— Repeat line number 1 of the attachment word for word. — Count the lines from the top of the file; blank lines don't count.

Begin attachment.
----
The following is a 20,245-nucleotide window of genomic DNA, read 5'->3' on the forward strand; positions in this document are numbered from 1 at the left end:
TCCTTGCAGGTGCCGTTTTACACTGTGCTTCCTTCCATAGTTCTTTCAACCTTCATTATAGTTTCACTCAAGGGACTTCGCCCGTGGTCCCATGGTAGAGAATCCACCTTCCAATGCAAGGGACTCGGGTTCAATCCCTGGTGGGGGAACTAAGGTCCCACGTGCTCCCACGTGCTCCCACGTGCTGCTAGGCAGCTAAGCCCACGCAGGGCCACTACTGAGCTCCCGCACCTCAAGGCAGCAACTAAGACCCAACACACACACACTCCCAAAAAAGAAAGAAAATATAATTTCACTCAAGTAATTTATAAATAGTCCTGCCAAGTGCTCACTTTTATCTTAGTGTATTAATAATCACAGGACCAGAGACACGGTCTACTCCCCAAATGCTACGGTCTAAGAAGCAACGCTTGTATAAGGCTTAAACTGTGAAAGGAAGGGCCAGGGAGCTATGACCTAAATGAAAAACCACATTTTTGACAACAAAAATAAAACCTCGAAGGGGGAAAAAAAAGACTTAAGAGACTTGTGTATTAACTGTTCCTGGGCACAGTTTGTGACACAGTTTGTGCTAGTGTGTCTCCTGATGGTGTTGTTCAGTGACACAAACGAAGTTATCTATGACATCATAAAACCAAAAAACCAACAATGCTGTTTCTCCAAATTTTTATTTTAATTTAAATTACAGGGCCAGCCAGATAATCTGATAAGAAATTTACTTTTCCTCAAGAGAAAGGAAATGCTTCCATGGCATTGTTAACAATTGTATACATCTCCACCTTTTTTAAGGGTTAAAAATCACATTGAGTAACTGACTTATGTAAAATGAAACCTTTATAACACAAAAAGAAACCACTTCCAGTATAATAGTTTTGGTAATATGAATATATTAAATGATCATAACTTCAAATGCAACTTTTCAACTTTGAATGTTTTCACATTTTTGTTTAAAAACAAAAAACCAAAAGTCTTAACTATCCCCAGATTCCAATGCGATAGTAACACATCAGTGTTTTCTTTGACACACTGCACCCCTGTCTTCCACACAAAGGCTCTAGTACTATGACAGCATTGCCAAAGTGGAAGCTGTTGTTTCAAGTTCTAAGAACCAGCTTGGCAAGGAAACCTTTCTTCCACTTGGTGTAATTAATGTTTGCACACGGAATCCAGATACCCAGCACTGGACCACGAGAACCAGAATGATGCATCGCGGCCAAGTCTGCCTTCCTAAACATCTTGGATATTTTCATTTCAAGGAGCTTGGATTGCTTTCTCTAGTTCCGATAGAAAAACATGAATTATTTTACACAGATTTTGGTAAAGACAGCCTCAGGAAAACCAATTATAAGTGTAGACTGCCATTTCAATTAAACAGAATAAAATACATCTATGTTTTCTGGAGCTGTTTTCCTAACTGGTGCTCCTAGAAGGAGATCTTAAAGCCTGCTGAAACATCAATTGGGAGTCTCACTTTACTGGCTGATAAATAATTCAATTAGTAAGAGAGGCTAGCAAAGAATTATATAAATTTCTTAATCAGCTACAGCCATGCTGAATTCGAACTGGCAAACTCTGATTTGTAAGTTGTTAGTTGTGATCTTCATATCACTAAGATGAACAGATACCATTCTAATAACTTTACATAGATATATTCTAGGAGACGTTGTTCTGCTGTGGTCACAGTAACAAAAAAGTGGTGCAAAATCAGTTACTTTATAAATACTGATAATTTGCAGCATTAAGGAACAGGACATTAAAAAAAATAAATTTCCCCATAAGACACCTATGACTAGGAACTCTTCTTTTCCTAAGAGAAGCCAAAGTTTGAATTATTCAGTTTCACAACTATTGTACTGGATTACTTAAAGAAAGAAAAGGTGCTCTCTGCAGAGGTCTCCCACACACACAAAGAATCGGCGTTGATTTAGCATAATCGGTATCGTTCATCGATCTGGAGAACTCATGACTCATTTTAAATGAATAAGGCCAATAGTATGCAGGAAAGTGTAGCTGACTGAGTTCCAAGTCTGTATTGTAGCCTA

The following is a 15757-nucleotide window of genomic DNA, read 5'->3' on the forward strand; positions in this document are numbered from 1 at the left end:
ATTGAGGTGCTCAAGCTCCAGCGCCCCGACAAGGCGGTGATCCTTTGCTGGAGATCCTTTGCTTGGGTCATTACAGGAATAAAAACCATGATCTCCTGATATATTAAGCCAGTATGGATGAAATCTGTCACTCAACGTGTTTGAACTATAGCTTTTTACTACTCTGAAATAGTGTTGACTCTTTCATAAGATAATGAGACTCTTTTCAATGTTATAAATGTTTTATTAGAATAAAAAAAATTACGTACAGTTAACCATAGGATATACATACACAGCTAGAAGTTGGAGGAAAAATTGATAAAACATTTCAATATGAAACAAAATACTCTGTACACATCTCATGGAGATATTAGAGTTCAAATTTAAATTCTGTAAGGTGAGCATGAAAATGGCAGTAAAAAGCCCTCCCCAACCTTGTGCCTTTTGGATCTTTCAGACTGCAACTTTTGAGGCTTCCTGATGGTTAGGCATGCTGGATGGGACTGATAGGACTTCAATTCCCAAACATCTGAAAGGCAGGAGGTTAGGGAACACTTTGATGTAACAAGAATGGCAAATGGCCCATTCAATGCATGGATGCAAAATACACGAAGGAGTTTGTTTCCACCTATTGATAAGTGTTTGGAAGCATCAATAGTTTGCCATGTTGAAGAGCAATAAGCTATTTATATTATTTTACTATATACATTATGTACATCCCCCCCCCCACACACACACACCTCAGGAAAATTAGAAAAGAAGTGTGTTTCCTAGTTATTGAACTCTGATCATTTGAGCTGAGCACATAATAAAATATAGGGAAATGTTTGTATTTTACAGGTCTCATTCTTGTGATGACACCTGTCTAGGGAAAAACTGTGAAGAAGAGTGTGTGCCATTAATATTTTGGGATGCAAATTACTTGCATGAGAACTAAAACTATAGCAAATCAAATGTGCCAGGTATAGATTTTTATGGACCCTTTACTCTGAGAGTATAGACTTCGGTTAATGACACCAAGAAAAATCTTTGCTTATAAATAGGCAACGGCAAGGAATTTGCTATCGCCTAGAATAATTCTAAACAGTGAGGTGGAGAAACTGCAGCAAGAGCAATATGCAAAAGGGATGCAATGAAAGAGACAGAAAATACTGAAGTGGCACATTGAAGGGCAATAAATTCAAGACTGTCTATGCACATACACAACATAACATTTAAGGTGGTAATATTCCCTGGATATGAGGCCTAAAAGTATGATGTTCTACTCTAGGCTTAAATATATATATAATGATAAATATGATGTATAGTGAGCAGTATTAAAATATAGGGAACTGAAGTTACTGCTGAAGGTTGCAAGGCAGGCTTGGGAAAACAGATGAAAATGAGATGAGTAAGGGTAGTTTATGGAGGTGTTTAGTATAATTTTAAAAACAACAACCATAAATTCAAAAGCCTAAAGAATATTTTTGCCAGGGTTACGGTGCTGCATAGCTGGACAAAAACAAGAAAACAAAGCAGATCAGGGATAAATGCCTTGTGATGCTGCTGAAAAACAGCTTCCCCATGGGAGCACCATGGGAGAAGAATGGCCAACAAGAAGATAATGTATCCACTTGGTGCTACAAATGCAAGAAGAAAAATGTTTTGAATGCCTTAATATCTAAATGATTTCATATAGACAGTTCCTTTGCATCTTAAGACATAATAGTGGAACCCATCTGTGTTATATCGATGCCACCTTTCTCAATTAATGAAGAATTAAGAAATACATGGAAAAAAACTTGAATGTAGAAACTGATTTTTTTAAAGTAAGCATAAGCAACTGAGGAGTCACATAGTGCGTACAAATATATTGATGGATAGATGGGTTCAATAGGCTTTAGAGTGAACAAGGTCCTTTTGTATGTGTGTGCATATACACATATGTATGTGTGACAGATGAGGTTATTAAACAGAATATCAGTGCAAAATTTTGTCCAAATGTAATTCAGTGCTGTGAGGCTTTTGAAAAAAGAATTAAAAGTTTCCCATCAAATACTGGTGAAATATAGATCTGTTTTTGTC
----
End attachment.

The following is a 20,245-nucleotide window of genomic DNA, read 5'->3' on the forward strand; positions in this document are numbered from 1 at the left end: